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I was comparing copper. AFAIK you can't text over copper.

The $15/mo was metered service for even local calls, which I would happily go back to. Cell ($10/mo) and VOIP (effectively free) manage the bulk of calling just fine.

Obviously the plan is to move off the copper, to stop getting robbed. But that isn't a justification of the robbers.

I'll note that the involvement here is mainly due to my older father, which is the demographic really meant to be squeezed by this rent extraction.

I think the general thrust of your argument has validity but it is weakened a bit by a poor example.

None of the things that have happened, post deregulation, were impossible to do before, but there was no incentive to do them. A copper line, using either ADSL or SDSL signaling can do anything a wireless signal can, text, data, voice, all at the same time.

What deregulation did was two fold, first it forced the legacy phone company (Bell Telephone, and then the broken up "baby" Bells) to provide access on demand to the copper line, and it allowed private companies to then provide services over that line. New companies were created like Copper Mountain which, under the new options of deregulation, converted "POTS"[1] lines into DSL lines with additional features. The "baby" bells, had to upgrade their networks in order to compete. As part of that upgrade, they needed much more network capacity between their central offices (one copper pair could now host 3 or 4 voice calls, be sending video for example) and much of the late 90's saw miles and miles of new fiber optic networks laid in across the country.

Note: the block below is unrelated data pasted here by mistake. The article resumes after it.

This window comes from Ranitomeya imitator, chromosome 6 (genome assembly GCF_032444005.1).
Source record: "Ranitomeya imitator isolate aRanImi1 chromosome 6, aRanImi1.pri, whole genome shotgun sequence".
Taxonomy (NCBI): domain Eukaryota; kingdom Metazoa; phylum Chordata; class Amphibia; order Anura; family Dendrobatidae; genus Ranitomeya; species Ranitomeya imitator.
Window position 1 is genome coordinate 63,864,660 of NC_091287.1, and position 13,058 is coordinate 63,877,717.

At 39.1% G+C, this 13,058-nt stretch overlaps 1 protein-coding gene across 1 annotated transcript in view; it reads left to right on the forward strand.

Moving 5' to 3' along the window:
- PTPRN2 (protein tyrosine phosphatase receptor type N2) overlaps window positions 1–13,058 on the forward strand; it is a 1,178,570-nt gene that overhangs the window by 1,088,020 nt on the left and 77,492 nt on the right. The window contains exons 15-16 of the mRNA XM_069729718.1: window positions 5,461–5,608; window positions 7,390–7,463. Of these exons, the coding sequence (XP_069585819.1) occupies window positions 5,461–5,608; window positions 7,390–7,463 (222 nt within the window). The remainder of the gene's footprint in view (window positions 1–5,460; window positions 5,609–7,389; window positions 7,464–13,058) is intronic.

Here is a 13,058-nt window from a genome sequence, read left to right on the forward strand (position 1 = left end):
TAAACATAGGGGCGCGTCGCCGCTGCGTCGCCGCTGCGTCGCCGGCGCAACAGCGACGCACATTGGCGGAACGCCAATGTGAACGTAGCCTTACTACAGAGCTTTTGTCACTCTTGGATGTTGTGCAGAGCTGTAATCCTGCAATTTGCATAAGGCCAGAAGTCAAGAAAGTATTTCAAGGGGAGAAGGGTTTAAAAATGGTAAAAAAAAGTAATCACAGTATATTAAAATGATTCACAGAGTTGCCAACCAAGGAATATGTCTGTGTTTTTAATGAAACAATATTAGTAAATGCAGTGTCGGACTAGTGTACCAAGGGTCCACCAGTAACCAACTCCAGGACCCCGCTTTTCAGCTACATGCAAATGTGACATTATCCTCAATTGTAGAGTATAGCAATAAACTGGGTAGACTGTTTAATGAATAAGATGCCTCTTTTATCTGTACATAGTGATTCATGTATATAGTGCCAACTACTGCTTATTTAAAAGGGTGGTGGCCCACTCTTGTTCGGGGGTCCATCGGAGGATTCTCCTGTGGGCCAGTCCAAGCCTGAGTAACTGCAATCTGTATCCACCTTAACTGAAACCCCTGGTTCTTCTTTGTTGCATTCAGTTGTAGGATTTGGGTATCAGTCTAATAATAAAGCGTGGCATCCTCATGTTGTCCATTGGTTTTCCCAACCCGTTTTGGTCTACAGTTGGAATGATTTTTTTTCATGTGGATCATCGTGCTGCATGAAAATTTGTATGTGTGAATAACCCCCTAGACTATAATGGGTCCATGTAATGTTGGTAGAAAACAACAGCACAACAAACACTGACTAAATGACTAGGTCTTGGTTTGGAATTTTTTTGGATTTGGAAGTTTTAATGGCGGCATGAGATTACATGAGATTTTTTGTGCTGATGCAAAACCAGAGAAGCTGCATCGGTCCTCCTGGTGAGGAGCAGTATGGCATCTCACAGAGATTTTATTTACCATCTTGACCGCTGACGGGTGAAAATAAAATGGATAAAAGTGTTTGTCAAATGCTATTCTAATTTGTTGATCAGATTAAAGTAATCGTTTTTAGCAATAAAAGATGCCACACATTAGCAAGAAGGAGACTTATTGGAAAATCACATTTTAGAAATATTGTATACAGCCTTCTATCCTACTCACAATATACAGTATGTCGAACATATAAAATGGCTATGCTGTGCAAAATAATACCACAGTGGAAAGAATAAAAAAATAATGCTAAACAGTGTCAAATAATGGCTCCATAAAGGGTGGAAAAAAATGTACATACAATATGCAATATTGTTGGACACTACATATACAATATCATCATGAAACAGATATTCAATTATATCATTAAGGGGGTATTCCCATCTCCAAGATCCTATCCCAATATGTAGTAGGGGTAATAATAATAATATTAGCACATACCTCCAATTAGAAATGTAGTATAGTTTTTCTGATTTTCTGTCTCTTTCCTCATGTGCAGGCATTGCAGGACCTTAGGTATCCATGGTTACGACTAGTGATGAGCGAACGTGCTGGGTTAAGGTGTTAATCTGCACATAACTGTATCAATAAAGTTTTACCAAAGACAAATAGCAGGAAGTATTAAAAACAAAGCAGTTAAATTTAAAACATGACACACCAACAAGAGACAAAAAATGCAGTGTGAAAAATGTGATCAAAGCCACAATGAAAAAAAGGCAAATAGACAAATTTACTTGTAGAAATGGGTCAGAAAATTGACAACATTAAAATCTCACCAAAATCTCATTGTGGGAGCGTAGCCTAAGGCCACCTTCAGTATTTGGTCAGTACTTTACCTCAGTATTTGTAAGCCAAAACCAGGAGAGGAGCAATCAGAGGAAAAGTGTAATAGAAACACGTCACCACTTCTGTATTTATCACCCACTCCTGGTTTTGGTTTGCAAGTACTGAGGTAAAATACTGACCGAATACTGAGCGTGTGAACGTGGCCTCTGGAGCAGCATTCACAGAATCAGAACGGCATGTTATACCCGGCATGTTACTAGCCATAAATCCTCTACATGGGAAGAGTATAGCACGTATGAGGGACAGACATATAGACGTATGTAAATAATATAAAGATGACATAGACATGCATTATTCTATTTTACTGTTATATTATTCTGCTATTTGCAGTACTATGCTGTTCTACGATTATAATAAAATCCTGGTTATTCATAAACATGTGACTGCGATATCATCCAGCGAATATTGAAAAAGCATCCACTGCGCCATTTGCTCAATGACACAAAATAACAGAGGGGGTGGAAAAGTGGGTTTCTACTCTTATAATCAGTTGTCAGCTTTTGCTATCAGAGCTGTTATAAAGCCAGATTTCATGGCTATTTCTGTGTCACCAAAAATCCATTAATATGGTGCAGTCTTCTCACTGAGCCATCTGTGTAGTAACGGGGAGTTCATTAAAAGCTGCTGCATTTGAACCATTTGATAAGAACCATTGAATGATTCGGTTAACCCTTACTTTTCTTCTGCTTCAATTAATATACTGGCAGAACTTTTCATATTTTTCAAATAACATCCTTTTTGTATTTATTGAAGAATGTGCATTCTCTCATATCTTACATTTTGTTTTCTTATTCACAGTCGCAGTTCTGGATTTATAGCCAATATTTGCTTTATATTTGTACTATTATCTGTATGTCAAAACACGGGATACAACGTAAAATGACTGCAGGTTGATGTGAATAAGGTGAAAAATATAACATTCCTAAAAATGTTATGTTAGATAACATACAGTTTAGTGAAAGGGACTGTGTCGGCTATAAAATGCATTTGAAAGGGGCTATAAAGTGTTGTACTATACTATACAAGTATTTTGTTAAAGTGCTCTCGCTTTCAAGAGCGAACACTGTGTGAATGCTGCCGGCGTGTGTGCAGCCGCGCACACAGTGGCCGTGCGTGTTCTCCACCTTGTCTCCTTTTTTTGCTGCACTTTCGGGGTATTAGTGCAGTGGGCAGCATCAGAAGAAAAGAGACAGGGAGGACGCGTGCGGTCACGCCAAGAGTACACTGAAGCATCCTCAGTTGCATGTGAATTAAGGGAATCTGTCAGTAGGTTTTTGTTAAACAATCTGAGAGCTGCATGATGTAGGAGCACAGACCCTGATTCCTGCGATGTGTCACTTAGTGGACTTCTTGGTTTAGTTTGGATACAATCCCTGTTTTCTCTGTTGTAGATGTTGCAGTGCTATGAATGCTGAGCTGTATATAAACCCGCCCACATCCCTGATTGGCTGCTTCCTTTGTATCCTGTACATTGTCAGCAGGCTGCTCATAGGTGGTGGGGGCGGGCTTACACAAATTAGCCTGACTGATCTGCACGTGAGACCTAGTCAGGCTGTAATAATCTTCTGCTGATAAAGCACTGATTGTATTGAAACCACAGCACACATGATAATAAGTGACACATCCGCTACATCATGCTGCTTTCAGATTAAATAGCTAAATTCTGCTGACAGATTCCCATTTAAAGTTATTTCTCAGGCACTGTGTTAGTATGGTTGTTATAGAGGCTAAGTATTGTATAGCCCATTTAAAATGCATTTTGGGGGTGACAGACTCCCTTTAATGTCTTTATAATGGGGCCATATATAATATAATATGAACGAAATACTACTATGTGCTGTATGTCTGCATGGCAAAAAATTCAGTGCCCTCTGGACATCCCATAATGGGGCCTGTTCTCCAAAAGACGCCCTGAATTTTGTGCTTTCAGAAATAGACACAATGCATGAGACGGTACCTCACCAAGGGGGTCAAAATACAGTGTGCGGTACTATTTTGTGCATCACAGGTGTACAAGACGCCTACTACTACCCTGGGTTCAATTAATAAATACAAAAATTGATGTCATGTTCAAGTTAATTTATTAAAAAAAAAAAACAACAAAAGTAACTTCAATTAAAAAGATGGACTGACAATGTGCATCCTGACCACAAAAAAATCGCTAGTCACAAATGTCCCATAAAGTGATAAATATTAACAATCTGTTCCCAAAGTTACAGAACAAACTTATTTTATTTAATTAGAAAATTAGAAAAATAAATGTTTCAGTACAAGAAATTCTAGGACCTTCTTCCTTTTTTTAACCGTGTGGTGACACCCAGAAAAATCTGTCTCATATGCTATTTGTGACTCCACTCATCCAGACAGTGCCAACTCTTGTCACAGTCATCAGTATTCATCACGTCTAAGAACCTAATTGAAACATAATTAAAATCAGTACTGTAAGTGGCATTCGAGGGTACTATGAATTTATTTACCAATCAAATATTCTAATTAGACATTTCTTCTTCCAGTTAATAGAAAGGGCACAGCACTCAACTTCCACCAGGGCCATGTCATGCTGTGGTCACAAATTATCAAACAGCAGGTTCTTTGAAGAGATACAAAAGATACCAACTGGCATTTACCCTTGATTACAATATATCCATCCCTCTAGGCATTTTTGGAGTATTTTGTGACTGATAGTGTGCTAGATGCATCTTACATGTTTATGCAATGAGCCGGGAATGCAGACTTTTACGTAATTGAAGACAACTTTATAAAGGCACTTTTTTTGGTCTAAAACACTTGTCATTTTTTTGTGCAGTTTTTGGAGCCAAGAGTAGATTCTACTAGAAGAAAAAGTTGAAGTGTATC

Deregulation also gave phone companies the option of raising their rates without the strict controls of the regulatory infrastructure of "pubic" monopolies, and they sought to recoup their investments in creating new infrastructure by raising rates.

[1] "Plain Old Telephone Service" - aka a switched, voice only network with one channel per line.

The quip about texting over copper was only in response to a presumption that I was comparing a $75/mo cell phone plan, when I was directly referencing Verizon's landline price in 2019. It was actually $85/mo before I called up to attempt to drop DSL (no savings from that, actually. I'm resisting the urge to plug the DSL modem into the router to play with multihoming, to not further increase the dependencies on this copper).

I'll admit their absolute lowest price isn't $75/mo, but $40/mo for "local only". Which I would actually accept, but for caller ID (a modern necessity) being $20/mo on top of that. The whole setup wreaks of gouging a captive market, which effectively describes why I am in this position.

I do fondly remember DSL from Speakeasy/Covad. My point is most CLECs have effectively gone out of business, seemingly due to unbundling going out of fashion and never being applied to coax networks. Although I will say MegaPath remains a great resource for enumerating all services available at an address, the prices will just be at the business level.

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